Home Economic Development How Peekskill plans to use the $10M for downtown revitalization

How Peekskill plans to use the $10M for downtown revitalization

Almost nine months after Peekskill was selected as a recipient of funding for New York state’s Downtown Revitalization Initiative (DRI) program in August 2019, the finalized projects for the city have been announced.

The $10 million in awards will span 12 projects, according to city officials, that will invest in mixed-use, housing and public space development; pedestrian and cyclist infrastructure; arts and tourism; and small businesses and cultural spaces that add value to the community.

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A view of the pier from the joint permit application prepared by The Chazen Cos. Photo by Lauren Lembo

For each round of funding, one municipality from each of New York’s economic development regions is chosen. The previous recipient for the Mid-Hudson region was New Rochelle in 2018. Peekskill’s award is part of the fourth round of the initiative.

“The Downtown Revitalization Initiative is strengthening communities in the Hudson Valley, on Long Island and across the state, making them great destinations to work, play and raise a family,” Lt. Gov. Kathy Hochul said in making the announcement. “A healthy downtown is vital to a community’s overall economic health, especially as we enter a post-pandemic future. The projects announced in Peekskill and Baldwin … will change the trajectories of these communities and help them build back better, stronger and more resilient for the future.”

The projects were recommended for funding by Peekskill’s DRI local planning committee, consisting of public, private and nonprofit sector representatives at the city, county and regional level, with input from residents.

“I think of these projects as new tools in Peekskill’s toolbox,” said Brian Fassett, president of the Peekskill Business Improvement District and a member of the planning committee.

“The dozen approved projects will help link the downtown with the waterfront, boost the visibility of our artist community, provide much-needed support for small businesses and create a branding and marketing campaign to encourage visitors to discover everything Peekskill has to offer.”

The approved projects include:

  • A home for the Peekskill Art Center at 41 N. Division St. The building will be renovated to become a mixed-use property, housing micro-apartments on the upper levels and multimedia production studios in the basement level, at a cost of $1,638,752.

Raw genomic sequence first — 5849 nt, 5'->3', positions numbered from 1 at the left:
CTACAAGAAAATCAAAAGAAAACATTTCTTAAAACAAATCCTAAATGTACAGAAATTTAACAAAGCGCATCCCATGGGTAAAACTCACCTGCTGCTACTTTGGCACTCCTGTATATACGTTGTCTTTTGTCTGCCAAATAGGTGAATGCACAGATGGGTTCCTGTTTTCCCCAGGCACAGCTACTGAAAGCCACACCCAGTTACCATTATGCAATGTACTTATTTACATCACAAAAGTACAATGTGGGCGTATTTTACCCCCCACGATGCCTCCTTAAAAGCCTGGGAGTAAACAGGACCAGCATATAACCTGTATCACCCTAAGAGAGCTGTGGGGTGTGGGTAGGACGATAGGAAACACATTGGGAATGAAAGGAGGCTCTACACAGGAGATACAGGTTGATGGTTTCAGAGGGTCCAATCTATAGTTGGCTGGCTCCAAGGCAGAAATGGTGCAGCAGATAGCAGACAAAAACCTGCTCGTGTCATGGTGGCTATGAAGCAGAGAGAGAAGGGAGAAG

• Creation of a Peekskill Plaza downtown hub on South Division Street, to include a redesign of Gazebo Plaza, conversion of car lanes to pedestrian space, a redesign of street spaces for pedestrian safety and beautification projects for $1,626,000.
  • A connection of the downtown and waterfront areas for pedestrians and cyclists, with bike lanes, curb extensions, crosswalks, bioswales, bike racks, signage, trees and pedestrian signals for $1,102,00.
  • A new renovated location for the Boys and Girls Club of Northern Westchester at the Kiley Youth Center. The upgrades will include repairs and improvements and will provide offices, an art room, computer labs and a cafeteria at a total cost of $1.5 million.
  • Renovations and upgrades to the Paramount Theater, both exterior and interior, along with expanded hospitality programs, costing $1 million.
  • The establishment of a $700,000 small-business fund to let businesses make capital improvements under the categories of business creation and expansion, exterior improvements, solar energy installations and adaptations for operating in accordance with Covid-19 guidelines.
  • A public art installation series, at a cost of $500,000, which will be curated by arts organizations.
  • Implementation of free Wi-Fi access along the Main Street corridor, including Lepore and Pugsley parks, and creation of a low-cost internet service that would be offered to residents of Bohlmann Towers and Barham House Apartments, at a cost of $380,000.
  • Creating a strategic marketing and branding campaign for the city to attract new residents, visitors and businesses, at a cost of $500,000.
  • $313, 248 in enhancements to Pugsley Park.
  • $260,000 in enhancements to Monument Park.
  • The reconstruction of Fleischmann Pier, for a new pier that will allow tour boats to dock, along with a later phase of reconstruction to include secondary piers, expanded parking and improvements to Charles Point Park, for a cost of $180,000.

“New York state is making a big bet on the great city of Peekskill, because they know we have the people, the vision and the community engagement necessary to keep the city moving ever upward,” Peekskill Mayor Andre Rainey said. “They see strong, visionary leadership that is balancing growth and affordability, while remaining true to the creativity and diversity that brought us to this point.”

Fassett expressed confidence in Peekskill’s leadership to carry out the projects, which will build upon the city’s existing physical and cultural landscape.

“We have a committed local government, an active business community and several key investors who all see a gleaming future for Peekskill,” Fassett said.

“The DRI process forces communities to define their assets and their vision for the future. Peekskill has tremendous assets to build upon — art, history, the Hudson River, a century of preserved architecture and a culturally diverse population to enjoy the results.”

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